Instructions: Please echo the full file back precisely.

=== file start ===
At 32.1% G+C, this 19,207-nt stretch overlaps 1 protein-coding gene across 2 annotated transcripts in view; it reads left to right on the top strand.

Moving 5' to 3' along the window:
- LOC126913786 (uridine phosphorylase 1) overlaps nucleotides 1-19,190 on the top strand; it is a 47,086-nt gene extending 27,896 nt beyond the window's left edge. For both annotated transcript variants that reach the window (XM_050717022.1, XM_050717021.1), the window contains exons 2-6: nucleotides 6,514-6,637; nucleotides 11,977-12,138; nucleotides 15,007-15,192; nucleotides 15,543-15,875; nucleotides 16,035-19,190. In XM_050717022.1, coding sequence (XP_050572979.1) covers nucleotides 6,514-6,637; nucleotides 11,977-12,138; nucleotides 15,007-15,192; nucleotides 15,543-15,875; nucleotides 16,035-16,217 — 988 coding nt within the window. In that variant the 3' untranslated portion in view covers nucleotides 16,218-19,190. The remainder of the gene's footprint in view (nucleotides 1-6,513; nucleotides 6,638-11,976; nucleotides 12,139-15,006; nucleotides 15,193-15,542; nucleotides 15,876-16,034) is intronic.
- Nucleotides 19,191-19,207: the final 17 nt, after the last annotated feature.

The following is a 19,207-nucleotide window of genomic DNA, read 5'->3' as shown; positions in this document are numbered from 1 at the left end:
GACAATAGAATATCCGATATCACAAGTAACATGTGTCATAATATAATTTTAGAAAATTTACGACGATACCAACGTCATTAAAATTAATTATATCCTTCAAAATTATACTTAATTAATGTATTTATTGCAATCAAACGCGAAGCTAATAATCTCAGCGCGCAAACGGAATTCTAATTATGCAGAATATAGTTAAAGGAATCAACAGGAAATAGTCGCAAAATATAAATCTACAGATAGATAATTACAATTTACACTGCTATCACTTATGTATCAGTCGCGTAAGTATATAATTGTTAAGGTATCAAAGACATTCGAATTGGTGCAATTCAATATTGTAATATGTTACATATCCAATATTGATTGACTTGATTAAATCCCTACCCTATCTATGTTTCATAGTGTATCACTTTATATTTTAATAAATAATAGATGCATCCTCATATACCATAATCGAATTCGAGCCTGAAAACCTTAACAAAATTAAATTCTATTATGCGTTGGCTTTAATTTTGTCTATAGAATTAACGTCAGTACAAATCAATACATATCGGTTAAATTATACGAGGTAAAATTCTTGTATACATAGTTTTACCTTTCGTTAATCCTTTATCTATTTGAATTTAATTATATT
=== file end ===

At 32.1% G+C, this 19,207-nt stretch overlaps 1 protein-coding gene across 2 annotated transcripts in view; it reads left to right on the top strand.

Moving 5' to 3' along the window:
- LOC126913786 (uridine phosphorylase 1) overlaps nucleotides 1-19,190 on the top strand; it is a 47,086-nt gene extending 27,896 nt beyond the window's left edge. For both annotated transcript variants that reach the window (XM_050717022.1, XM_050717021.1), the window contains exons 2-6: nucleotides 6,514-6,637; nucleotides 11,977-12,138; nucleotides 15,007-15,192; nucleotides 15,543-15,875; nucleotides 16,035-19,190. In XM_050717022.1, coding sequence (XP_050572979.1) covers nucleotides 6,514-6,637; nucleotides 11,977-12,138; nucleotides 15,007-15,192; nucleotides 15,543-15,875; nucleotides 16,035-16,217 — 988 coding nt within the window. In that variant the 3' untranslated portion in view covers nucleotides 16,218-19,190. The remainder of the gene's footprint in view (nucleotides 1-6,513; nucleotides 6,638-11,976; nucleotides 12,139-15,006; nucleotides 15,193-15,542; nucleotides 15,876-16,034) is intronic.
- Nucleotides 19,191-19,207: the final 17 nt, after the last annotated feature.

The following is a 19,207-nucleotide window of genomic DNA, read 5'->3' as shown; positions in this document are numbered from 1 at the left end:
GACAATAGAATATCCGATATCACAAGTAACATGTGTCATAATATAATTTTAGAAAATTTACGACGATACCAACGTCATTAAAATTAATTATATCCTTCAAAATTATACTTAATTAATGTATTTATTGCAATCAAACGCGAAGCTAATAATCTCAGCGCGCAAACGGAATTCTAATTATGCAGAATATAGTTAAAGGAATCAACAGGAAATAGTCGCAAAATATAAATCTACAGATAGATAATTACAATTTACACTGCTATCACTTATGTATCAGTCGCGTAAGTATATAATTGTTAAGGTATCAAAGACATTCGAATTGGTGCAATTCAATATTGTAATATGTTACATATCCAATATTGATTGACTTGATTAAATCCCTACCCTATCTATGTTTCATAGTGTATCACTTTATATTTTAATAAATAATAGATGCATCCTCATATACCATAATCGAATTCGAGCCTGAAAACCTTAACAAAATTAAATTCTATTATGCGTTGGCTTTAATTTTGTCTATAGAATTAACGTCAGTACAAATCAATACATATCGGTTAAATTATACGAGGTAAAATTCTTGTATACATAGTTTTACCTTTCGTTAATCCTTTATCTATTTGAATTTAATTATATT